Although the Lord is the personification of love, we seldom allow him to enter the temple of our hearts. Truly, the wise proclaim that love is the only path, love is the only God, and love is the only scripture. Impress this verse upon your memory and chant it constantly if you want to realize your dreams of growth. Only love purifies the body and mind.
Love is the all-seeing divine eye and the wish fulfilling touchstone. Every living being is a stream of love. Let us allow someone to taste our love and let us taste someone else’s love. Love flowing in another’s life is the source of our happiness, and the love flowing in our own life is the source of another’s happiness. This is the universal law. Love is not far away. Love is as close as each of our hearts. Victory to the Path of Love.Victory to the Lord of Love.
Progress/Karma Yoga/ Sadhana
An individual can progress from association with society. As the tree is connected to its roots and branches, each individual is connected with society.
Sanatan Dharma means the whole is one family. To see this is to have a broad mind which is a spiritual mind. The narrow mind focuses on oneself and is selfish. True progress is when you reach to the whole world. Karma (yoga) is a sadhana worth performing.
Sitting straight in meditation is a narrow understanding of sadhana.
When all the walking stops then comes the sadhana of meditation.
Only when you pass through the stage of many disturbances are you ready for the sadhana of meditation.
As a group make an effort to progress together.
The best action is that which supports your spiritual growth.
Just to find happiness for yourself alone is not much… the mind becomes disturbed by that. Group progress is individual progress as well. The activity you have accepted has the potential for individual growth through group growth.
You begin your sadhana from where you are. Each stage is development on a group level.
How to Do Our Work
I consider your work to be very good karma. You will have to have firm determination for good action. Determine:
“We will love each other totally. We will not hide from, hurt or quarrel with each other.”
Your work gives strength to yourself, the group and society.
You can express your hearts feelings to others. This is very pious work. This is a kind of tapas.
It is the grace of god inspiring you to do good work.
Straight obedience is important.
Bapuji on Prasad Nov 1977
“Love is god himself. That is the highest mantra. Love your family as yourself. Consider their happiness your greatest happiness. Give others so much love they cannot be without you. They should feel your absence. Their hearts should leap when they see you, such is the depth of your love. To nourish this kind of love you must continually burn like a lamp. And for that you have to practice self-sacrifice.”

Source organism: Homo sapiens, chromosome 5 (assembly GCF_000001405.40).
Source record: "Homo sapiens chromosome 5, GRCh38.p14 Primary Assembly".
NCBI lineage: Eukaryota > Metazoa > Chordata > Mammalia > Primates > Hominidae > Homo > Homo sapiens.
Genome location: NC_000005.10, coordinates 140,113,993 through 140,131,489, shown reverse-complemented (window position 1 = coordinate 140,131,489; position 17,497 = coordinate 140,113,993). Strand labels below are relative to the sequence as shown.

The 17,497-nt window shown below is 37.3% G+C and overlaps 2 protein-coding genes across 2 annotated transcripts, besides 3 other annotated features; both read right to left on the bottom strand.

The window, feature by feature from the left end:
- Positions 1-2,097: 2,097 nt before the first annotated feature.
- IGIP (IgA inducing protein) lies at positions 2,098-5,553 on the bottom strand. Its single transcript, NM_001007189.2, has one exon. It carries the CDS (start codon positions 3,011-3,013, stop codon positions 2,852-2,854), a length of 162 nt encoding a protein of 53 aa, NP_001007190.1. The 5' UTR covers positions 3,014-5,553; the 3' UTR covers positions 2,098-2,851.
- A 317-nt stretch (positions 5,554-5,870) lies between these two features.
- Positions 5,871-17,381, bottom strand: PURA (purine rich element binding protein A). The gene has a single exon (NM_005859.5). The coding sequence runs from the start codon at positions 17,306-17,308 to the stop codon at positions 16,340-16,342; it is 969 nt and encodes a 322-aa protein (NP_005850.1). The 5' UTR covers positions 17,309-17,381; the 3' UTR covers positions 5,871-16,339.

Bapuji on Prayer
The world is full of many types of people. Whenever any of them are in a difficult situation, they experience the need for an invisible divine power. Great saints call this divine power, god.
God is the creator, the sustainer and the maintainer of the universe. He is the well wisher of all. When someone accepts the existence of god firmly, he can ask or beg for help when in great difficulty.
This asking for help or begging is called prayer. The success or failure of the prayer cannot do any harm to almighty god. God is the solace of everyone. Only he is wealth, fame, friend, beloved, supremacy and strength. Prayers to him or remembrance of him always give happiness. God is the only route to happiness, peace and bliss. Anyone who can do only true prayer in his whole life, he becomes deserving of god’s supreme grace.
The cause of all unhappiness is separation from god. The cause of happiness is reunion with god. The nature and purpose of prayer or remembrance is reunion with god. Prayer is the first step of yoga. In the same way that earth is the cause of the evolution of tress so is prayer the cause of the evolution of the individual. Prayer can be done through the tongue and the mid. God is omniscient so even when the tongue will not move and the mind will not think, prayer is always there.
Prayer is the silent speech of love.
God listens very carefully to the prayers of illiterate people. God is almighty so prayer that is offered to god is never useless. Mostly he is giving without asking. He is not giving according to the asking. God takes the first fruit in his hand and only then does he listen to the prayer with a smiling face.